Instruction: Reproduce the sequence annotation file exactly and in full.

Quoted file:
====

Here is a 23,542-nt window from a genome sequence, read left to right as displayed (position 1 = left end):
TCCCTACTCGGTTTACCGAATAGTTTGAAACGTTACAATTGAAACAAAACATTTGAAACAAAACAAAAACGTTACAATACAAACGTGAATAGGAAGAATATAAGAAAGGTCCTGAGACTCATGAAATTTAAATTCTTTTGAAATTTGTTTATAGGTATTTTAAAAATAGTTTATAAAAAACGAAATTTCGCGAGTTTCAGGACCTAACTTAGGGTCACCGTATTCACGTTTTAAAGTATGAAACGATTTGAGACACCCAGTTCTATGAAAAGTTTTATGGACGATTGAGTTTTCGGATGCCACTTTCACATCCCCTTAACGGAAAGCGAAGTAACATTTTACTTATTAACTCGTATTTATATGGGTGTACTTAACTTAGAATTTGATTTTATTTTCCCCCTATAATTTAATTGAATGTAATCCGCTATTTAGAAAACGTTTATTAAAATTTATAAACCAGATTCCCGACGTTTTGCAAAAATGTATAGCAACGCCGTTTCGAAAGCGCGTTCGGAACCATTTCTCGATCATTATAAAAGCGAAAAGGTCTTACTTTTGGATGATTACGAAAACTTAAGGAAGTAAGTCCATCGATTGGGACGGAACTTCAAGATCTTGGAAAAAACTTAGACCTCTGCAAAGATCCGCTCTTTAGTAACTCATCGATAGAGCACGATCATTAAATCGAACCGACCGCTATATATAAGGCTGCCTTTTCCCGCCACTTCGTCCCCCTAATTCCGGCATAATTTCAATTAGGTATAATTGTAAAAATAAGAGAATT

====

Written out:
Here is a 23,542-nt window from a genome sequence, read left to right as displayed (position 1 = left end):
TCCCTACTCGGTTTACCGAATAGTTTGAAACGTTACAATTGAAACAAAACATTTGAAACAAAACAAAAACGTTACAATACAAACGTGAATAGGAAGAATATAAGAAAGGTCCTGAGACTCATGAAATTTAAATTCTTTTGAAATTTGTTTATAGGTATTTTAAAAATAGTTTATAAAAAACGAAATTTCGCGAGTTTCAGGACCTAACTTAGGGTCACCGTATTCACGTTTTAAAGTATGAAACGATTTGAGACACCCAGTTCTATGAAAAGTTTTATGGACGATTGAGTTTTCGGATGCCACTTTCACATCCCCTTAACGGAAAGCGAAGTAACATTTTACTTATTAACTCGTATTTATATGGGTGTACTTAACTTAGAATTTGATTTTATTTTCCCCCTATAATTTAATTGAATGTAATCCGCTATTTAGAAAACGTTTATTAAAATTTATAAACCAGATTCCCGACGTTTTGCAAAAATGTATAGCAACGCCGTTTCGAAAGCGCGTTCGGAACCATTTCTCGATCATTATAAAAGCGAAAAGGTCTTACTTTTGGATGATTACGAAAACTTAAGGAAGTAAGTCCATCGATTGGGACGGAACTTCAAGATCTTGGAAAAAACTTAGACCTCTGCAAAGATCCGCTCTTTAGTAACTCATCGATAGAGCACGATCATTAAATCGAACCGACCGCTATATATAAGGCTGCCTTTTCCCGCCACTTCGTCCCCCTAATTCCGGCATAATTTCAATTAGGTATAATTGTAAAAATAAGAGAATT